Within San Diego lies a hilly neighborhood by the sea, La Jolla. Bordered by seven miles of coastline on three sides, there’s a beach perfect for every lifestyle. Let’s check out a few of these beaches which make living in La Jolla such an idyllic experience.
Starting at Northern La Jolla, our first beach stretches from Torrey Pines State to Scripps Beach. Located near a glider port, it’s the perfect location for hang gliding and paragliding. For those who prefer to keep their feet in the sand, beach exploration, sunbathing, and whale watching are great ways to pass the time. Visitors to this beach should be aware of the clearly marked area which is famous for being clothing-optional. If you’re curious about a new experience or feeling adventurous, this beach could be for you — just don’t bring the kids.
North of the La Jolla Shores Beach is Scripps’s Beach. The Scripps Pier, although closed to the public, serves an important role in the study of ocean conditions and marine biology of the Pacific Coast. The information collected here is vital in the work and research of Scripps Institution of Oceanography.
On either side of the pier are beaches available for public use. These areas have their own dedicated uses, with surfers situated north of the pier, while the swimming and kayaking crowds enjoy the beach to the south. A posted lifeguard ensures Scripps Beach is safe to bring young children. Leashed dogs are allowed on the beach at non-peak hours for a majority of the year.
Children’s Pool Beach is a great place to bring your young family to play. This area is protected by a sea wall and was originally intended to be a small swimming hole. Sand has filled in a majority of the available swimming area, making it shallow and perfect for inexperienced swimmers. Visitors enjoy amenities like restrooms, showers, and easy access to public transit, and families have peace of mind knowing this is one of nine beaches with a permanent lifeguard station.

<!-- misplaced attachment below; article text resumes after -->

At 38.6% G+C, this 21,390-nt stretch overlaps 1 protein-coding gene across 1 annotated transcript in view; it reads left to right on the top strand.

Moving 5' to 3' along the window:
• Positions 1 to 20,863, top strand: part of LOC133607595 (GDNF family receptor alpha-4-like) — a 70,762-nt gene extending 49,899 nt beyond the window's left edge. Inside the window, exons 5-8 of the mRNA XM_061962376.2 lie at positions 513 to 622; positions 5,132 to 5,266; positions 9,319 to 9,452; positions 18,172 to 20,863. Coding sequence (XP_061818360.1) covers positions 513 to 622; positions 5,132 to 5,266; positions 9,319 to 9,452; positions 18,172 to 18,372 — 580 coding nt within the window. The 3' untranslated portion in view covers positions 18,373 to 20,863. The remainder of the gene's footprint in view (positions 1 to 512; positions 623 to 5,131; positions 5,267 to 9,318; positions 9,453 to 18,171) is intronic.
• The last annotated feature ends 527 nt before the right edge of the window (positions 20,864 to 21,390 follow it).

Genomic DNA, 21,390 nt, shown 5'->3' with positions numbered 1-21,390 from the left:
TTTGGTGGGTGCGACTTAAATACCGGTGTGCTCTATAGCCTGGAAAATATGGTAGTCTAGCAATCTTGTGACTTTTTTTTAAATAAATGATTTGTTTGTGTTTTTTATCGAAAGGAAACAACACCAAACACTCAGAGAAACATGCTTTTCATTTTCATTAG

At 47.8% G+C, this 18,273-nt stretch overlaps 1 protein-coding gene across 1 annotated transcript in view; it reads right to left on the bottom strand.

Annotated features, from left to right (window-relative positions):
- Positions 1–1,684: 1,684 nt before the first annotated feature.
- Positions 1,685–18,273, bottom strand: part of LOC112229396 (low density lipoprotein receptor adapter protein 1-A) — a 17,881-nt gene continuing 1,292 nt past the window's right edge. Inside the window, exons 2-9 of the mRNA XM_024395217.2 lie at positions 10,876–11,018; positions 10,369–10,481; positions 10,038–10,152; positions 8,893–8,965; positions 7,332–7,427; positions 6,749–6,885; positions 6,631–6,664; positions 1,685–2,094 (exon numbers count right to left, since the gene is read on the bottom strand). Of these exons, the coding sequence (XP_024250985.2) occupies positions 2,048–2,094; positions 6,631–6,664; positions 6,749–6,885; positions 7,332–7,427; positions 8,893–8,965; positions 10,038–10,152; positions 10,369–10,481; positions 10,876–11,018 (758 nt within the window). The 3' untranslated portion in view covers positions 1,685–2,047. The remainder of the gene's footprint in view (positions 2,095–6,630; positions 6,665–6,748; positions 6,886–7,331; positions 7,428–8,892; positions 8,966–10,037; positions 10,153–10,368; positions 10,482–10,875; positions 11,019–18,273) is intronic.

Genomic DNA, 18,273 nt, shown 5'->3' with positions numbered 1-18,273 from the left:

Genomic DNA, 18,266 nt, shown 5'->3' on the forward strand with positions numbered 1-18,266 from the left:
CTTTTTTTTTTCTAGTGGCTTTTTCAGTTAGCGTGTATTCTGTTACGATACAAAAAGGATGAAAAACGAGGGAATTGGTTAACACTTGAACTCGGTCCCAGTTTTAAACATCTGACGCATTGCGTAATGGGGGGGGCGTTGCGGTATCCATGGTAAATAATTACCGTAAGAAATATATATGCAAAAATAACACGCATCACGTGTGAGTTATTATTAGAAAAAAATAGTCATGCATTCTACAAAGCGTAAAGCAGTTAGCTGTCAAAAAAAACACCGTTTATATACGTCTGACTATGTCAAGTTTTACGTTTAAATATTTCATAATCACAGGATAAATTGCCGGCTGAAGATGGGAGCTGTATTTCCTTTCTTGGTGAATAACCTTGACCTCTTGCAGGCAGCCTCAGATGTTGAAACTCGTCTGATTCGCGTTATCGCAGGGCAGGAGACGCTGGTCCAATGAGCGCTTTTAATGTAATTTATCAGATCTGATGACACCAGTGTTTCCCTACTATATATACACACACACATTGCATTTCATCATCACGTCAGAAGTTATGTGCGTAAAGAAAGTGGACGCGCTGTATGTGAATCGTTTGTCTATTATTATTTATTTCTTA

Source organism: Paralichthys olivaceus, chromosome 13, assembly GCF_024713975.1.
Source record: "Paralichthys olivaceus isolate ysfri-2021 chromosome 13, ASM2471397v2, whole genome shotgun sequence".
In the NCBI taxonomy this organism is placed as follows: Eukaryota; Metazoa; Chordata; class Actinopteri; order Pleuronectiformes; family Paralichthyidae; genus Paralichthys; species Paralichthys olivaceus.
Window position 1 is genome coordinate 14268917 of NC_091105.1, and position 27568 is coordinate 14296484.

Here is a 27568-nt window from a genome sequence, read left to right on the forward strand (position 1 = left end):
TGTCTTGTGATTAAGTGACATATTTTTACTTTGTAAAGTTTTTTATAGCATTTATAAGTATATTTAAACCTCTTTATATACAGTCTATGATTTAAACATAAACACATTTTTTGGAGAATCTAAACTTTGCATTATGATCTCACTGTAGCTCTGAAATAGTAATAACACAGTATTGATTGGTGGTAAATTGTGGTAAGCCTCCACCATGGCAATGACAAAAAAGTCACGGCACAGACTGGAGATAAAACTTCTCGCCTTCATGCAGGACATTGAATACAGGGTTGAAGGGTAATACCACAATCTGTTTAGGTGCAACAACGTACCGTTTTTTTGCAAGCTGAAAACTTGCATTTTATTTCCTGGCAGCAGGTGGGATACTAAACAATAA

This beach is a popular viewing area for sea lions and seals which can be seen laying out on the sand and rocks year-round. They frequent the beach so often that access to the beach is closed off from December 15th through May 15th every year to give the animals privacy during mating season. As protecting native wildlife is a priority for the area, dogs are not permitted on the beach.
The Ellen Browning Scripps Park connects three beaches along the shores of La Jolla — Boomer Beach, La Jolla Cove, and Shell Beach. On the South end of the park are a set of stairs leading down to Shell Beach — a perfect place to spend the day tide pooling, snorkeling, scuba diving, and enjoying the nearby park. Leashed dogs are allowed on the beach during non-peak hours, and are welcome to utilize pet-friendly portions of Ellen Browning Scripps Park when on their leash.
During migration season, relax on the park’s grass and watch whales swim near the shore to access the rich food sources provided by the nearby underwater submarine canyon. Picnic tables, barbecue grills, and benches are available for use, and the grass can be rented for public and private events. As this location has gorgeous sunsets, evening weddings are popular at this location.
On the rocky central area of the La Jolla shoreline is a beach known for having more intense waters. Rip currents make swimming dangerous, especially for inexperienced swimmers. Low tide is the best time to visit this beach, as there’s more sand available to walk on, tide pools are uncovered, and sea caves are revealed for exploration. Leashed dogs are allowed on the beach during non-peak hours — before 9 AM and after 6 PM — most of the year, and then they can be on the beach after 4 PM during cooler months.